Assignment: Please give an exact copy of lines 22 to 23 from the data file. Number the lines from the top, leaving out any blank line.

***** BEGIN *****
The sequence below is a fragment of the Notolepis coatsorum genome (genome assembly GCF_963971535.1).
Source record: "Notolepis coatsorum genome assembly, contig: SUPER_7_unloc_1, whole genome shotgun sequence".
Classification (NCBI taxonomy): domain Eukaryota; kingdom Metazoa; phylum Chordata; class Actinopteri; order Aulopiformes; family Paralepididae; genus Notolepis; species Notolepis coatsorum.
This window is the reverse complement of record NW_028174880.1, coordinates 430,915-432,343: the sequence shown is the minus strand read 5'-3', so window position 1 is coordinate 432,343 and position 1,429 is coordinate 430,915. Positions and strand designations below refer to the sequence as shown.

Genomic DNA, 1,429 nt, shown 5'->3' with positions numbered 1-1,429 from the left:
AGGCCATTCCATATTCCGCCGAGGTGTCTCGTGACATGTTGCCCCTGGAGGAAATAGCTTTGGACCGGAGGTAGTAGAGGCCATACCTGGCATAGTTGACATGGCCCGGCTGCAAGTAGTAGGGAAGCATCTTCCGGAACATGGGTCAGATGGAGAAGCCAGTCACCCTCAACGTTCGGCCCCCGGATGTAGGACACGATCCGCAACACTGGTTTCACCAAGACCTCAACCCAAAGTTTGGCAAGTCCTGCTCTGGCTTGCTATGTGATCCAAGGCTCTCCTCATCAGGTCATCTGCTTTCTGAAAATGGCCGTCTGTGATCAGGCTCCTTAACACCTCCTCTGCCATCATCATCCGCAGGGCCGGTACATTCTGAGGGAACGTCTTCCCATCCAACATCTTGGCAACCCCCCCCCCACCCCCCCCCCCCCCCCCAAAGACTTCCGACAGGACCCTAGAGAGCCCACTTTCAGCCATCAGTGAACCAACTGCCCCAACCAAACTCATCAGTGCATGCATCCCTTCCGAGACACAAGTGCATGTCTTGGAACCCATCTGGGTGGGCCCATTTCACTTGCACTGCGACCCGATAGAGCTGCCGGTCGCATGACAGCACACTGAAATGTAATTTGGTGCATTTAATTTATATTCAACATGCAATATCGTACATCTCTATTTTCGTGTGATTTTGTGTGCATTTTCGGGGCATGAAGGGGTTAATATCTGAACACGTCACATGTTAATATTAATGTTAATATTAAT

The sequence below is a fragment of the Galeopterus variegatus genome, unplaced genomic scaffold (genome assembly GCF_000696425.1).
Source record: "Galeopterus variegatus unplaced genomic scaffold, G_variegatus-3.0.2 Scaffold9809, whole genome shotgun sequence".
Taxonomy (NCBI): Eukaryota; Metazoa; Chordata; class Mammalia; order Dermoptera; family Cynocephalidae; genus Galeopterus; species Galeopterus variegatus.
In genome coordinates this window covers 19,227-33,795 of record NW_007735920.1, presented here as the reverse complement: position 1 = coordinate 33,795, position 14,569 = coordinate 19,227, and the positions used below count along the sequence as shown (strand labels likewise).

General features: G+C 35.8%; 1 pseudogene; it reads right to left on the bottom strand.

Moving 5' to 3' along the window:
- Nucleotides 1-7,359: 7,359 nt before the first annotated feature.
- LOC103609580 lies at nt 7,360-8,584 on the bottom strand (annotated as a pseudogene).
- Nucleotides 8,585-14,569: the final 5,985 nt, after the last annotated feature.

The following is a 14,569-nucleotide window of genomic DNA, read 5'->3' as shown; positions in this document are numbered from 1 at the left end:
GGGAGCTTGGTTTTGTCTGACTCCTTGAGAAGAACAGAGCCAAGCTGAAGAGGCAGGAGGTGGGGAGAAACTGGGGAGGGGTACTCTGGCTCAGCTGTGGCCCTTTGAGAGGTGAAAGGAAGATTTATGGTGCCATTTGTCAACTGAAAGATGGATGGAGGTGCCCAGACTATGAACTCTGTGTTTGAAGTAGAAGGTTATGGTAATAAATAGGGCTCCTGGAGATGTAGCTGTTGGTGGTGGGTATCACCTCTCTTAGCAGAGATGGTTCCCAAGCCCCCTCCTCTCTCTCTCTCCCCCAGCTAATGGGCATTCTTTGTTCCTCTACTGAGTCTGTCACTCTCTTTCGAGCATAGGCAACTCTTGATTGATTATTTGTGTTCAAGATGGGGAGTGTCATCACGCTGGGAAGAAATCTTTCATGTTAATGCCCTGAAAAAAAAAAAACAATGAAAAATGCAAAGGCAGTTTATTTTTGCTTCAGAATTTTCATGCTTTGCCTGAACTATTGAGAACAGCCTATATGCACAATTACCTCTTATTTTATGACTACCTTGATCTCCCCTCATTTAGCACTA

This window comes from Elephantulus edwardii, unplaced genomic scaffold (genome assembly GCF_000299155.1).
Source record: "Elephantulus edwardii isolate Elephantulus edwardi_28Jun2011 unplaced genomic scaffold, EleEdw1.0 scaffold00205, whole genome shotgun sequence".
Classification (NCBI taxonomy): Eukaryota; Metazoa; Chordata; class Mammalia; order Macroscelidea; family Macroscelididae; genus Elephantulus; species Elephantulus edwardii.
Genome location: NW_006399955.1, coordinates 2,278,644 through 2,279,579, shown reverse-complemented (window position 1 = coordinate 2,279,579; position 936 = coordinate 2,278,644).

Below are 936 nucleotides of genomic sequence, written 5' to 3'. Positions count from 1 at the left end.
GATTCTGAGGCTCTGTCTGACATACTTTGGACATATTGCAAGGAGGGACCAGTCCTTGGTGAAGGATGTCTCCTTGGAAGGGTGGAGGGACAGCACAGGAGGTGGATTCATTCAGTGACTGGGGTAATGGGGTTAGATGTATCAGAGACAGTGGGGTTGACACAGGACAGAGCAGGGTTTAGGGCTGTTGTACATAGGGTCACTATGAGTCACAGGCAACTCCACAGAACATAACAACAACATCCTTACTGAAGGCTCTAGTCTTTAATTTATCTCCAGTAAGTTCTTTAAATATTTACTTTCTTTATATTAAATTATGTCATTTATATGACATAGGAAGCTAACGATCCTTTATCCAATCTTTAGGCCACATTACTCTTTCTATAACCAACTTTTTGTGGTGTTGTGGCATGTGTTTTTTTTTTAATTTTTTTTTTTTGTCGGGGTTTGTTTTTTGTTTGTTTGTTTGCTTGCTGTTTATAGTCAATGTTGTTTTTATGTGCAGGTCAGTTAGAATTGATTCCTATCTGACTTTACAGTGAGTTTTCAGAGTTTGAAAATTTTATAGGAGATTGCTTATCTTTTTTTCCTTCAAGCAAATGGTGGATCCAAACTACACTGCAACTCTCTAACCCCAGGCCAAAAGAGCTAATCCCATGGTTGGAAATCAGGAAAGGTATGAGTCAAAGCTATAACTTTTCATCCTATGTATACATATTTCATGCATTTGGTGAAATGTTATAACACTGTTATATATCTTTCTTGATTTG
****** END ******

Below are 936 nucleotides of genomic sequence, written 5' to 3'. Positions count from 1 at the left end.
GATTCTGAGGCTCTGTCTGACATACTTTGGACATATTGCAAGGAGGGACCAGTCCTTGGTGAAGGATGTCTCCTTGGAAGGGTGGAGGGACAGCACAGGAGGTGGATTCATTCAGTGACTGGGGTAATGGGGTTAGATGTATCAGAGACAGTGGGGTTGACACAGGACAGAGCAGGGTTTAGGGCTGTTGTACATAGGGTCACTATGAGTCACAGGCAACTCCACAGAACATAACAACAACATCCTTACTGAAGGCTCTAGTCTTTAATTTATCTCCAGTAAGTTCTTTAAATATTTACTTTCTTTATATTAAATTATGTCATTTATATGACATAGGAAGCTAACGATCCTTTATCCAATCTTTAGGCCACATTACTCTTTCTATAACCAACTTTTTGTGGTGTTGTGGCATGTGTTTTTTTTTTAATTTTTTTTTTTTGTCGGGGTTTGTTTTTTGTTTGTTTGTTTGCTTGCTGTTTATAGTCAATGTTGTTTTTATGTGCAGGTCAGTTAGAATTGATTCCTATCTGACTTTACAGTGAGTTTTCAGAGTTTGAAAATTTTATAGGAGATTGCTTATCTTTTTTTCCTTCAAGCAAATGGTGGATCCAAACTACACTGCAACTCTCTAACCCCAGGCCAAAAGAGCTAATCCCATGGTTGGAAATCAGGAAAGGTATGAGTCAAAGCTATAACTTTTCATCCTATGTATACATATTTCATGCATTTGGTGAAATGTTATAACACTGTTATATATCTTTCTTGATTTG